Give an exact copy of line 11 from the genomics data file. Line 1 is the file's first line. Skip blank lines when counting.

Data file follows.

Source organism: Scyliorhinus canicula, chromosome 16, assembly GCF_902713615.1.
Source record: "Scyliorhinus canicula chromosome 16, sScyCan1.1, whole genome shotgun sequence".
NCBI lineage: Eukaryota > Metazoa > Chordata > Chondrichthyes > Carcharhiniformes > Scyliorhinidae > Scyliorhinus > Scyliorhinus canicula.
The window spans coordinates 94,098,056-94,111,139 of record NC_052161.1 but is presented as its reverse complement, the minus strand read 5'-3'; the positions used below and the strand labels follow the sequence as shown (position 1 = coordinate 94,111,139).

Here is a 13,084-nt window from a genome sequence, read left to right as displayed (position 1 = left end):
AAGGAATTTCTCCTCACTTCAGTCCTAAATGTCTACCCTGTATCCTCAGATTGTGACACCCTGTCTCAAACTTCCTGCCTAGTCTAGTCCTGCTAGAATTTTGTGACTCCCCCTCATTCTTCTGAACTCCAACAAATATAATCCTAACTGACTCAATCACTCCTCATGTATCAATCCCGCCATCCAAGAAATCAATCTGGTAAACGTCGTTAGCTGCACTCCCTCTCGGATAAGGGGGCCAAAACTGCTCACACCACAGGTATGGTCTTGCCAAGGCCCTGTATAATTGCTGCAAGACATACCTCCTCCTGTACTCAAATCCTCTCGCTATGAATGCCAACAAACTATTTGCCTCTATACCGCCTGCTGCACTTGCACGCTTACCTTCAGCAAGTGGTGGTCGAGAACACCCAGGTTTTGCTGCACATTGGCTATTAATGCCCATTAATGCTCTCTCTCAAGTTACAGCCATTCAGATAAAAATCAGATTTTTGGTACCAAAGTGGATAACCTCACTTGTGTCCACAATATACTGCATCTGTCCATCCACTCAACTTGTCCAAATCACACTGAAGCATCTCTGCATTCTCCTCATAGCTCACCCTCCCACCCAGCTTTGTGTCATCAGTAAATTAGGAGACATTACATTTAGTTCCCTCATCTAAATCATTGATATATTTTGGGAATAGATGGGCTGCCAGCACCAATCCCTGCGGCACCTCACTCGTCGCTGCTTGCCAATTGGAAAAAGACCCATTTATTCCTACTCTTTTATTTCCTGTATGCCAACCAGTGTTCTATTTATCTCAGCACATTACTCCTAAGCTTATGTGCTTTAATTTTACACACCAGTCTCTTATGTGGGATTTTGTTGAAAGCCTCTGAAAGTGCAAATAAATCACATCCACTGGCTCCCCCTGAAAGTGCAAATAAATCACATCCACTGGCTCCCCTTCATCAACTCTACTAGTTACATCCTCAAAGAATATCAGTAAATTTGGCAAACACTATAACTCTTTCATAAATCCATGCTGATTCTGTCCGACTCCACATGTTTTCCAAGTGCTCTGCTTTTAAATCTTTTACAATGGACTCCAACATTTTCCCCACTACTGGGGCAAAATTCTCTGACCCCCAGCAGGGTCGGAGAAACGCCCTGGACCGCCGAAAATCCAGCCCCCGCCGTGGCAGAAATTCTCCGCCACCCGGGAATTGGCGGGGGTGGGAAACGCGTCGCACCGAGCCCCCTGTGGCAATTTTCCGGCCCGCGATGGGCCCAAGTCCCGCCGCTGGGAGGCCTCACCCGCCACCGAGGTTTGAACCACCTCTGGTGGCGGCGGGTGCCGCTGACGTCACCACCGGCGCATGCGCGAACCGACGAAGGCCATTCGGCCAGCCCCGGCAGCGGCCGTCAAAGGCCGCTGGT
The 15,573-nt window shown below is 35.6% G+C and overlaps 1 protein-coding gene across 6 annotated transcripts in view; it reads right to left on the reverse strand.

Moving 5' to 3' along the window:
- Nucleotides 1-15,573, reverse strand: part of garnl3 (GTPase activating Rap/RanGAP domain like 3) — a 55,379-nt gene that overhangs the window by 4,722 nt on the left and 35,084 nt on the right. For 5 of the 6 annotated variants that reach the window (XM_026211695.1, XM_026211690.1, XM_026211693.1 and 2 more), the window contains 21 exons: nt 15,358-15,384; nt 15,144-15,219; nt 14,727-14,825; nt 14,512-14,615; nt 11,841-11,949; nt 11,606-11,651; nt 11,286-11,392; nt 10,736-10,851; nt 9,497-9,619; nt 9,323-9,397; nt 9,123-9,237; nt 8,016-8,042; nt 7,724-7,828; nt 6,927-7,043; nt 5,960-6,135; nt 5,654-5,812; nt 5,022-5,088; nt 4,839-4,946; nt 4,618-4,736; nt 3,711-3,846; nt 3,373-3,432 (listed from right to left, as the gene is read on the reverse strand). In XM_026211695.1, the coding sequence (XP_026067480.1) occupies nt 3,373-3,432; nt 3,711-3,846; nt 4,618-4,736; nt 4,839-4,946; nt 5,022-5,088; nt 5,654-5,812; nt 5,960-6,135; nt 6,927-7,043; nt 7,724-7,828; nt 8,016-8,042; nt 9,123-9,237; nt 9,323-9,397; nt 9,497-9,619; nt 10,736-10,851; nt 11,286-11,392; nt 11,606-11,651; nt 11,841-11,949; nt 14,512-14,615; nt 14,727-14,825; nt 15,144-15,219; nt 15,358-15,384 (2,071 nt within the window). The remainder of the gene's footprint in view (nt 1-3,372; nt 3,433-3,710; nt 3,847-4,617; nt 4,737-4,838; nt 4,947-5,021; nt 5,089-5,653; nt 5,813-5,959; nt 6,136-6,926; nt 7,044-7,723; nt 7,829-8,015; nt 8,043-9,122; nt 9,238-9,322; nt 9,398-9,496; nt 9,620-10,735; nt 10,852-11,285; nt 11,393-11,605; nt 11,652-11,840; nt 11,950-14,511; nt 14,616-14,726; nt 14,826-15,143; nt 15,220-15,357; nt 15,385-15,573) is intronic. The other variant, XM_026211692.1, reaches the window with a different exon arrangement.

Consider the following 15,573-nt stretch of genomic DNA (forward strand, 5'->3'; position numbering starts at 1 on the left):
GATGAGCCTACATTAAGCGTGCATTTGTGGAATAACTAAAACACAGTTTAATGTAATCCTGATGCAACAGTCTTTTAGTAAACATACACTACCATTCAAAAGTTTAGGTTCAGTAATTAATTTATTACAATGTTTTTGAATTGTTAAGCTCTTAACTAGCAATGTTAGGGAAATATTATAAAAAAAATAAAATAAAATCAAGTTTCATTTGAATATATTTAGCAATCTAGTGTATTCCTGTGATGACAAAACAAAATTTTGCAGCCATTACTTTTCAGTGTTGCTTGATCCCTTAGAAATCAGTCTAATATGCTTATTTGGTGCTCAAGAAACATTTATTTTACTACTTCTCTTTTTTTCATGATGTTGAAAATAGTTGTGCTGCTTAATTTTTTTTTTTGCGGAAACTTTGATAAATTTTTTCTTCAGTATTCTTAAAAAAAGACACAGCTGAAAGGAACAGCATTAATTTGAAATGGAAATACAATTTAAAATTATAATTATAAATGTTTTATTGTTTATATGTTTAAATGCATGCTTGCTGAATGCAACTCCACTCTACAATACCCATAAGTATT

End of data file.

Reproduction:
GATGAGCCTACATTAAGCGTGCATTTGTGGAATAACTAAAACACAGTTTAATGTAATCCTGATGCAACAGTCTTTTAGTAAACATACACTACCATTCAAAAGTTTAGGTTCAGTAATTAATTTATTACAATGTTTTTGAATTGTTAAGCTCTTAACTAGCAATGTTAGGGAAATATTATAAAAAAAATAAAATAAAATCAAGTTTCATTTGAATATATTTAGCAATCTAGTGTATTCCTGTGATGACAAAACAAAATTTTGCAGCCATTACTTTTCAGTGTTGCTTGATCCCTTAGAAATCAGTCTAATATGCTTATTTGGTGCTCAAGAAACATTTATTTTACTACTTCTCTTTTTTTCATGATGTTGAAAATAGTTGTGCTGCTTAATTTTTTTTTTTGCGGAAACTTTGATAAATTTTTTCTTCAGTATTCTTAAAAAAAGACACAGCTGAAAGGAACAGCATTAATTTGAAATGGAAATACAATTTAAAATTATAATTATAAATGTTTTATTGTTTATATGTTTAAATGCATGCTTGCTGAATGCAACTCCACTCTACAATACCCATAAGTATT